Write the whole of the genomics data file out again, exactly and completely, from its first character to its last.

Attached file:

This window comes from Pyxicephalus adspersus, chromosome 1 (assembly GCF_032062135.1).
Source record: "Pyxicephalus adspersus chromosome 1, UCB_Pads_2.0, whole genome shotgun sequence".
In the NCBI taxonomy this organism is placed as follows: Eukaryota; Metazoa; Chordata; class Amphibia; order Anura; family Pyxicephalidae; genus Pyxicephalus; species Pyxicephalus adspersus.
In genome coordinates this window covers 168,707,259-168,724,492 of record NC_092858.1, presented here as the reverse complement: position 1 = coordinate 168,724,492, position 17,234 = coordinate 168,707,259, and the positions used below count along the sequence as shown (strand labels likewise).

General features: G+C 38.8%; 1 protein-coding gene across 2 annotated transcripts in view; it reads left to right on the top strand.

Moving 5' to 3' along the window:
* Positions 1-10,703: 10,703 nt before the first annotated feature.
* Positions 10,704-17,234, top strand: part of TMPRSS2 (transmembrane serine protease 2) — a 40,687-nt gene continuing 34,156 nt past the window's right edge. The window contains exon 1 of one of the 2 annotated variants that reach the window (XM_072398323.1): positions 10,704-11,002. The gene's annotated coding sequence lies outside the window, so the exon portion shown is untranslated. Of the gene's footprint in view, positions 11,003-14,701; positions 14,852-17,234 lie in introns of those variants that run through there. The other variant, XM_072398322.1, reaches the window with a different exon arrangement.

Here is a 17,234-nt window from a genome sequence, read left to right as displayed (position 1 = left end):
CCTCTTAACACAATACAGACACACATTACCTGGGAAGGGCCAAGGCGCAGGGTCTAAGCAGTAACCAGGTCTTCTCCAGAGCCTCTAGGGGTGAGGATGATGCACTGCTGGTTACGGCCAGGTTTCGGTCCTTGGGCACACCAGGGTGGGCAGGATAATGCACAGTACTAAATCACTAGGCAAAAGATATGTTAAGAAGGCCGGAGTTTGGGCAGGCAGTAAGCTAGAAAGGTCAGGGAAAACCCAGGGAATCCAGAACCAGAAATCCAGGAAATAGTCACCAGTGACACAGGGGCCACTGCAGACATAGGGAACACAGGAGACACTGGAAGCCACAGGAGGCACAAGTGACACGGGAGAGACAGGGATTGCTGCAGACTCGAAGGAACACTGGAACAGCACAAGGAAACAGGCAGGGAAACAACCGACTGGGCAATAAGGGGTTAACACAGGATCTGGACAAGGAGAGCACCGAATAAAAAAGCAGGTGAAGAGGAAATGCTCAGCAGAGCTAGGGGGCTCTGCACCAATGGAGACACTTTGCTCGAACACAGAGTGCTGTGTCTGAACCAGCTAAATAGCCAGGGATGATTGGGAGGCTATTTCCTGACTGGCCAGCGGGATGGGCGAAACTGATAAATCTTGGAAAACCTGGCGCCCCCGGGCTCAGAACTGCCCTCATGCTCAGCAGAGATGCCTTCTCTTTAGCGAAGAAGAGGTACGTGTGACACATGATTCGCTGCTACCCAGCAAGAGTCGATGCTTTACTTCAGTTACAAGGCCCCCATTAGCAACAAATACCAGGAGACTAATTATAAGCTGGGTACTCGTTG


This window comes from Pyxicephalus adspersus, chromosome 1 (assembly GCF_032062135.1).
Source record: "Pyxicephalus adspersus chromosome 1, UCB_Pads_2.0, whole genome shotgun sequence".
In the NCBI taxonomy this organism is placed as follows: Eukaryota; Metazoa; Chordata; class Amphibia; order Anura; family Pyxicephalidae; genus Pyxicephalus; species Pyxicephalus adspersus.
In genome coordinates this window covers 168,707,259-168,724,492 of record NC_092858.1, presented here as the reverse complement: position 1 = coordinate 168,724,492, position 17,234 = coordinate 168,707,259, and the positions used below count along the sequence as shown (strand labels likewise).

General features: G+C 38.8%; 1 protein-coding gene across 2 annotated transcripts in view; it reads left to right on the top strand.

Moving 5' to 3' along the window:
* Positions 1-10,703: 10,703 nt before the first annotated feature.
* Positions 10,704-17,234, top strand: part of TMPRSS2 (transmembrane serine protease 2) — a 40,687-nt gene continuing 34,156 nt past the window's right edge. The window contains exon 1 of one of the 2 annotated variants that reach the window (XM_072398323.1): positions 10,704-11,002. The gene's annotated coding sequence lies outside the window, so the exon portion shown is untranslated. Of the gene's footprint in view, positions 11,003-14,701; positions 14,852-17,234 lie in introns of those variants that run through there. The other variant, XM_072398322.1, reaches the window with a different exon arrangement.

Here is a 17,234-nt window from a genome sequence, read left to right as displayed (position 1 = left end):
CCTCTTAACACAATACAGACACACATTACCTGGGAAGGGCCAAGGCGCAGGGTCTAAGCAGTAACCAGGTCTTCTCCAGAGCCTCTAGGGGTGAGGATGATGCACTGCTGGTTACGGCCAGGTTTCGGTCCTTGGGCACACCAGGGTGGGCAGGATAATGCACAGTACTAAATCACTAGGCAAAAGATATGTTAAGAAGGCCGGAGTTTGGGCAGGCAGTAAGCTAGAAAGGTCAGGGAAAACCCAGGGAATCCAGAACCAGAAATCCAGGAAATAGTCACCAGTGACACAGGGGCCACTGCAGACATAGGGAACACAGGAGACACTGGAAGCCACAGGAGGCACAAGTGACACGGGAGAGACAGGGATTGCTGCAGACTCGAAGGAACACTGGAACAGCACAAGGAAACAGGCAGGGAAACAACCGACTGGGCAATAAGGGGTTAACACAGGATCTGGACAAGGAGAGCACCGAATAAAAAAGCAGGTGAAGAGGAAATGCTCAGCAGAGCTAGGGGGCTCTGCACCAATGGAGACACTTTGCTCGAACACAGAGTGCTGTGTCTGAACCAGCTAAATAGCCAGGGATGATTGGGAGGCTATTTCCTGACTGGCCAGCGGGATGGGCGAAACTGATAAATCTTGGAAAACCTGGCGCCCCCGGGCTCAGAACTGCCCTCATGCTCAGCAGAGATGCCTTCTCTTTAGCGAAGAAGAGGTACGTGTGACACATGATTCGCTGCTACCCAGCAAGAGTCGATGCTTTACTTCAGTTACAAGGCCCCCATTAGCAACAAATACCAGGAGACTAATTATAAGCTGGGTACTCGTTG